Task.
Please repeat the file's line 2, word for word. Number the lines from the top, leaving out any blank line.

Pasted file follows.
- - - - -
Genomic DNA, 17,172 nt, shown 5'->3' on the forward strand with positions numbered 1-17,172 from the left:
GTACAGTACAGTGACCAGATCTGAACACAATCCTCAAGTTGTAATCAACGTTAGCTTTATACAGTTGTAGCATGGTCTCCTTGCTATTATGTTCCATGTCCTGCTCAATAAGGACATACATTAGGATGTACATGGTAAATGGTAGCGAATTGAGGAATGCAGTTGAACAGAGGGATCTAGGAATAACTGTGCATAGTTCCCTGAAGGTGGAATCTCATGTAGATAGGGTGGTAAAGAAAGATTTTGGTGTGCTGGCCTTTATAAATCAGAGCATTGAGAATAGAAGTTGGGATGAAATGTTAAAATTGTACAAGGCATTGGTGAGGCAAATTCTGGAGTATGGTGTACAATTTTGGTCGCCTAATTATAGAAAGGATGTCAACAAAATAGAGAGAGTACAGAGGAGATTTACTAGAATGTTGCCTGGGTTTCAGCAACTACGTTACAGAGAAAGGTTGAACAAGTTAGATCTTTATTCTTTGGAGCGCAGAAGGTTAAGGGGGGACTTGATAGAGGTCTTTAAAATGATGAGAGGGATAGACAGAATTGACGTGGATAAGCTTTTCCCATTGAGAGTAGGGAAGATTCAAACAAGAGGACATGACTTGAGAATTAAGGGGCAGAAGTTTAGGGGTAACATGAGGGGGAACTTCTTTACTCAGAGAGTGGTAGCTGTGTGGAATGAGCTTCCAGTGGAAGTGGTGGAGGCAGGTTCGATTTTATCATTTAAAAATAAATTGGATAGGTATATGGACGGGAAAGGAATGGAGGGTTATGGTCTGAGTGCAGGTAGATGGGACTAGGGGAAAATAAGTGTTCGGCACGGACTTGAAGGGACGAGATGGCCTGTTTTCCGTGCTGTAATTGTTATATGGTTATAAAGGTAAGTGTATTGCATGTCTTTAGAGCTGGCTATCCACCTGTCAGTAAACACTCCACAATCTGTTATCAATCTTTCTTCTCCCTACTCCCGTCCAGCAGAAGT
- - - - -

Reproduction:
GTACAGTACAGTGACCAGATCTGAACACAATCCTCAAGTTGTAATCAACGTTAGCTTTATACAGTTGTAGCATGGTCTCCTTGCTATTATGTTCCATGTCCTGCTCAATAAGGACATACATTAGGATGTACATGGTAAATGGTAGCGAATTGAGGAATGCAGTTGAACAGAGGGATCTAGGAATAACTGTGCATAGTTCCCTGAAGGTGGAATCTCATGTAGATAGGGTGGTAAAGAAAGATTTTGGTGTGCTGGCCTTTATAAATCAGAGCATTGAGAATAGAAGTTGGGATGAAATGTTAAAATTGTACAAGGCATTGGTGAGGCAAATTCTGGAGTATGGTGTACAATTTTGGTCGCCTAATTATAGAAAGGATGTCAACAAAATAGAGAGAGTACAGAGGAGATTTACTAGAATGTTGCCTGGGTTTCAGCAACTACGTTACAGAGAAAGGTTGAACAAGTTAGATCTTTATTCTTTGGAGCGCAGAAGGTTAAGGGGGGACTTGATAGAGGTCTTTAAAATGATGAGAGGGATAGACAGAATTGACGTGGATAAGCTTTTCCCATTGAGAGTAGGGAAGATTCAAACAAGAGGACATGACTTGAGAATTAAGGGGCAGAAGTTTAGGGGTAACATGAGGGGGAACTTCTTTACTCAGAGAGTGGTAGCTGTGTGGAATGAGCTTCCAGTGGAAGTGGTGGAGGCAGGTTCGATTTTATCATTTAAAAATAAATTGGATAGGTATATGGACGGGAAAGGAATGGAGGGTTATGGTCTGAGTGCAGGTAGATGGGACTAGGGGAAAATAAGTGTTCGGCACGGACTTGAAGGGACGAGATGGCCTGTTTTCCGTGCTGTAATTGTTATATGGTTATAAAGGTAAGTGTATTGCATGTCTTTAGAGCTGGCTATCCACCTGTCAGTAAACACTCCACAATCTGTTATCAATCTTTCTTCTCCCTACTCCCGTCCAGCAGAAGT